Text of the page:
United States to use fake social media to check people entering country

Vastavam web: US Citizenship and Immigration Services officers can now create fictitious social media accounts to monitor social media information on foreigners seeking visas, green cards and citizenship.

An updated Homeland Security Department review of potential privacy issues dated July 2019 that was posted online on Friday essentially reversed a prior ban on officers creating fake profiles.

A USCIS statement explaining the change says fake accounts and identities will make it easier for investigators to search for potential evidence of fraud or security concerns as they decide whether to allow someone entry into the US.

The change in policy was preceded by other steps taken by the State Department, which began requiring applicants for US visas to submit their social media usernames this past June, a vast expansion of the Trump administration’s enhanced screening of potential immigrants and visitors.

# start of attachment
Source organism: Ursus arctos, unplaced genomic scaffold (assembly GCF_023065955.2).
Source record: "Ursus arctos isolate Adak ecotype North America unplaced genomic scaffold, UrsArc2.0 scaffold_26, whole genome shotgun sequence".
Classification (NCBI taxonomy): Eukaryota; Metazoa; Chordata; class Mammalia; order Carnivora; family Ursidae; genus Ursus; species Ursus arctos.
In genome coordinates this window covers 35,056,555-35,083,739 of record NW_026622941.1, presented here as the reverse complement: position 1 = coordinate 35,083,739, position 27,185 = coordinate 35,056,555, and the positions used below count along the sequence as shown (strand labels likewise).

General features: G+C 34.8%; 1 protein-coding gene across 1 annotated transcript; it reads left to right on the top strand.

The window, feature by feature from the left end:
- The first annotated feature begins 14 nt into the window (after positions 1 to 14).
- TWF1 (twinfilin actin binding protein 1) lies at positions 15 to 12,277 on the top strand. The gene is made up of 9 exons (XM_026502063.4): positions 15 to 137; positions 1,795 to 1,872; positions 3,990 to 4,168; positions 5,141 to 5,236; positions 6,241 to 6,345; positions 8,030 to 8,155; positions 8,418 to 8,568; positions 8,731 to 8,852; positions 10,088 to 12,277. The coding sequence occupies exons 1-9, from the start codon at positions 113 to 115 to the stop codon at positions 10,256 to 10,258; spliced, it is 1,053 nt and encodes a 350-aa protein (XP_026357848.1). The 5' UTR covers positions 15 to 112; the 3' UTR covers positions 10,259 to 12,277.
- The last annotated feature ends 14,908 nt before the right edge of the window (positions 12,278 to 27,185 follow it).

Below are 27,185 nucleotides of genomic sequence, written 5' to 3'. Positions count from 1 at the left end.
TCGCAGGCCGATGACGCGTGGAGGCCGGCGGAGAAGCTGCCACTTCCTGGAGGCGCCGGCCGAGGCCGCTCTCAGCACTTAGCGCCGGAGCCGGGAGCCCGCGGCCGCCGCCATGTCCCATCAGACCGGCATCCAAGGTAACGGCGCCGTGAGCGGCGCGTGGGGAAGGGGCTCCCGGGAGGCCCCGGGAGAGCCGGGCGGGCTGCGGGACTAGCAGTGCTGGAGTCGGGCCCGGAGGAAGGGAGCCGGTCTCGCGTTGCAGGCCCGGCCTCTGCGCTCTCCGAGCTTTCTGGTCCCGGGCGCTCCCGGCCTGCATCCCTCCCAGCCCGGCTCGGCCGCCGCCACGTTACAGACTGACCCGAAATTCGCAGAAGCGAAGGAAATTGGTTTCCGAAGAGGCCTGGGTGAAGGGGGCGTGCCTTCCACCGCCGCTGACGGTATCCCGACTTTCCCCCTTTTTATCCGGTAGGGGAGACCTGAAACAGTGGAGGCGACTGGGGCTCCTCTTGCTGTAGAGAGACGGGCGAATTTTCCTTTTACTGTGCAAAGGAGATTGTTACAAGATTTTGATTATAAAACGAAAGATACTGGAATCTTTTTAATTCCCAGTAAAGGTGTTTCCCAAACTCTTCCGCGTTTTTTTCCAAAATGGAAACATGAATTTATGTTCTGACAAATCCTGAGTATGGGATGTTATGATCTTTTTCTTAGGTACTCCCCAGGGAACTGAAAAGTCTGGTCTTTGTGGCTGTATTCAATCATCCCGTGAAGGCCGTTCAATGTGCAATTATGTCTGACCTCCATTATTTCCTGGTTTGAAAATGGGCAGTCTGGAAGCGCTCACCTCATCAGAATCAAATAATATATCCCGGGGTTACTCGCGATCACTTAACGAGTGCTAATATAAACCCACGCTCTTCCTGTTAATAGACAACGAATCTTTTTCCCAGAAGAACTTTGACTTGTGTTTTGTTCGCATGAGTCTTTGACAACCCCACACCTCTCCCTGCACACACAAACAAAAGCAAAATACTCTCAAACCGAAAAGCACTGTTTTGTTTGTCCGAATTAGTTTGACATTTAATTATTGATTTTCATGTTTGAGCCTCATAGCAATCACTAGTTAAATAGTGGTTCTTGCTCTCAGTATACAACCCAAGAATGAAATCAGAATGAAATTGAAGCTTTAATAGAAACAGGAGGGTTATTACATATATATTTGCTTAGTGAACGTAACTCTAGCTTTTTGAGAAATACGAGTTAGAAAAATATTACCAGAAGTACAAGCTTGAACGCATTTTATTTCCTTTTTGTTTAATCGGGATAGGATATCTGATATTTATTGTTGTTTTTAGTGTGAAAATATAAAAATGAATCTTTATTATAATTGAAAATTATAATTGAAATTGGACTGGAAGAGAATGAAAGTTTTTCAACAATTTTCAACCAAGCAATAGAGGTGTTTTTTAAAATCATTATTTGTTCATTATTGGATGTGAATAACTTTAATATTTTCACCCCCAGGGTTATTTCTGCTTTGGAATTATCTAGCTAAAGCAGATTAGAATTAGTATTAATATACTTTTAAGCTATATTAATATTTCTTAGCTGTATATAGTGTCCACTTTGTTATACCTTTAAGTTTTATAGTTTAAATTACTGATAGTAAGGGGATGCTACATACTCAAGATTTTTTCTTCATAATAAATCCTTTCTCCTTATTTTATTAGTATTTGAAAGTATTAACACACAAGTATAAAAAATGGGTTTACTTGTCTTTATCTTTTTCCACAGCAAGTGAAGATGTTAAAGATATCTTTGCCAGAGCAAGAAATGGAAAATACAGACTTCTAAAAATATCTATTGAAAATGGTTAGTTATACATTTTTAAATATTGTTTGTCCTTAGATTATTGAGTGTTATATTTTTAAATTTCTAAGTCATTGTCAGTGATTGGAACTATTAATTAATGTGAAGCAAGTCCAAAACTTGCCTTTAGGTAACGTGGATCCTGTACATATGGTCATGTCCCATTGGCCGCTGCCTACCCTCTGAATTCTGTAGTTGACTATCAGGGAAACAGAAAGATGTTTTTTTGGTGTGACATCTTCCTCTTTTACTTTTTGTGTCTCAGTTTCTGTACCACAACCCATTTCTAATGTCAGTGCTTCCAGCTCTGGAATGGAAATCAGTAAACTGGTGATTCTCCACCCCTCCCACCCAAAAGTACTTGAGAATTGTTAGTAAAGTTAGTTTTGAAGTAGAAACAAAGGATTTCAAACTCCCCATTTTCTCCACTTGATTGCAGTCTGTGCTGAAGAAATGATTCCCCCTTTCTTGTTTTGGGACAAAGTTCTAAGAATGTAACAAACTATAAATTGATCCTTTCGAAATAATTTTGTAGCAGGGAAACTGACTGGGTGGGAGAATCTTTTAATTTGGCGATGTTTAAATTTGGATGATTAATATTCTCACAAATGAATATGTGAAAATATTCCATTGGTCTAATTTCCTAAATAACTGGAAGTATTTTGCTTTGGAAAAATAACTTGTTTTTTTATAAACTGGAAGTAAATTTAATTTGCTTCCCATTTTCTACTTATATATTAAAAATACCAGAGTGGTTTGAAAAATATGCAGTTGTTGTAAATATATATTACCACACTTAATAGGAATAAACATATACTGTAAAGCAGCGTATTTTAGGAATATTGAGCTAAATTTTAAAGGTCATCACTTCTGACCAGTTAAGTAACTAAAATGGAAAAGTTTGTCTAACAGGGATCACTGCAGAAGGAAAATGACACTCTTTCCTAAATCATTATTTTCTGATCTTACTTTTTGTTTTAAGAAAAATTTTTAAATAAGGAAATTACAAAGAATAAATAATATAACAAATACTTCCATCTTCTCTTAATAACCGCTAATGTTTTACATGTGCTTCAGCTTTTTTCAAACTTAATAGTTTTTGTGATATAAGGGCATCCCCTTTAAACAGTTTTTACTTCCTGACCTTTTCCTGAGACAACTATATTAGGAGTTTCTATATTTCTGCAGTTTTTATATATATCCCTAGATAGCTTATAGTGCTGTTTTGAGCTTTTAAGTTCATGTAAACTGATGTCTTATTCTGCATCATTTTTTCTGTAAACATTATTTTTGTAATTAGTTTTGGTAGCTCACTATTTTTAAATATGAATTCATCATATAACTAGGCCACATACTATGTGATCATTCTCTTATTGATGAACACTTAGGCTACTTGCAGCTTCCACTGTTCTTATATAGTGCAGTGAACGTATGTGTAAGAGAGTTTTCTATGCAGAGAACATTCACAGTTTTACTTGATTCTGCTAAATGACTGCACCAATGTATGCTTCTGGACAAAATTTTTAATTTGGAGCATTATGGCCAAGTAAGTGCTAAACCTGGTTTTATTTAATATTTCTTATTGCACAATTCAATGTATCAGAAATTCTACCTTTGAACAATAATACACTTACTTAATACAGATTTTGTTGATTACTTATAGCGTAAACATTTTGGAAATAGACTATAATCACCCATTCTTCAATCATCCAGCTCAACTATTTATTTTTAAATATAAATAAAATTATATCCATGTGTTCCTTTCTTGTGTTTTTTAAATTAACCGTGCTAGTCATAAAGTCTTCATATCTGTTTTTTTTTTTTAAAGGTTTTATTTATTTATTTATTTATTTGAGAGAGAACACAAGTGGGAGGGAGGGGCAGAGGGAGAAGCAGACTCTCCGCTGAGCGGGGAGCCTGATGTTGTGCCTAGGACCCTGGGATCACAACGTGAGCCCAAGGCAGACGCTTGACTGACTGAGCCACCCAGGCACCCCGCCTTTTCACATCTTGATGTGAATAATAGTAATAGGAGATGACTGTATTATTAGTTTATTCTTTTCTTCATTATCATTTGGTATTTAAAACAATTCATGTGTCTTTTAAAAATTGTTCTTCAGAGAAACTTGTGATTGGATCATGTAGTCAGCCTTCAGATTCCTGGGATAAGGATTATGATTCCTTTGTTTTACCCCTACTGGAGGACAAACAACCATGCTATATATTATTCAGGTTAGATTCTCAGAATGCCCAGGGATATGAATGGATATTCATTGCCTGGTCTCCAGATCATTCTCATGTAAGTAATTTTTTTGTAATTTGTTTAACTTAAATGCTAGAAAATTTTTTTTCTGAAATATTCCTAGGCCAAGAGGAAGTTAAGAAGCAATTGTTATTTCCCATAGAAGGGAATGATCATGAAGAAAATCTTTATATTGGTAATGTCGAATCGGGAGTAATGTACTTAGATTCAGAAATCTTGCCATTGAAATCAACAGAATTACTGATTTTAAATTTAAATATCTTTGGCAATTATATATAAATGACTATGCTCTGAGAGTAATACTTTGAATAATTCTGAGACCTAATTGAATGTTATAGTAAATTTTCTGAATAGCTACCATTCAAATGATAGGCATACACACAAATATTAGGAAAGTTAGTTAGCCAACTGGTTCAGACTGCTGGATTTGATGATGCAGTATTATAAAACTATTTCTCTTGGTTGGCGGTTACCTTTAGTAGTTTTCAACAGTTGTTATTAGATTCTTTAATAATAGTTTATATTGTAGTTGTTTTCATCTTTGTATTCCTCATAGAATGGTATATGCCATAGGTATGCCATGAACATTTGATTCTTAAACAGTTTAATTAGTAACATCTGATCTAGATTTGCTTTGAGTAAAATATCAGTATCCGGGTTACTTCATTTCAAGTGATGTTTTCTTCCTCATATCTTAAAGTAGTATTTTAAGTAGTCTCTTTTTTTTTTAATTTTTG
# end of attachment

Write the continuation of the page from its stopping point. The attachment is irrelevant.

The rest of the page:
It’s unclear exactly how the creation of fake social media accounts would work given policies of platforms like Facebook and Twitter, which both specifically state that impersonation — pretending to be someone other than yourself — violates their terms of use. Twitter and Facebook recently shut down numerous accounts believed to be operated by the Chinese government using their platforms under false identities for information operations.

“It is against our policies to use fake personae and to use Twitter data for persistent surveillance of individuals. We look forward to understanding USCIS’s proposed practices to determine whether they are consistent with our terms of service,” according to a Twitter statement. Facebook did not immediately provide comment.

Such a review of social media would be conducted by officers in the agency’s Fraud Detection and National Security Directorate on cases flagged as requiring more investigation. The privacy assessment notes that officers can only review publicly available social media available to all users on the platform — they cannot “friend” or “follow” an individual — and must undergo annual training. The officers are also not allowed to interact with users on the social media sites and can only passively review information, according to the DHS document.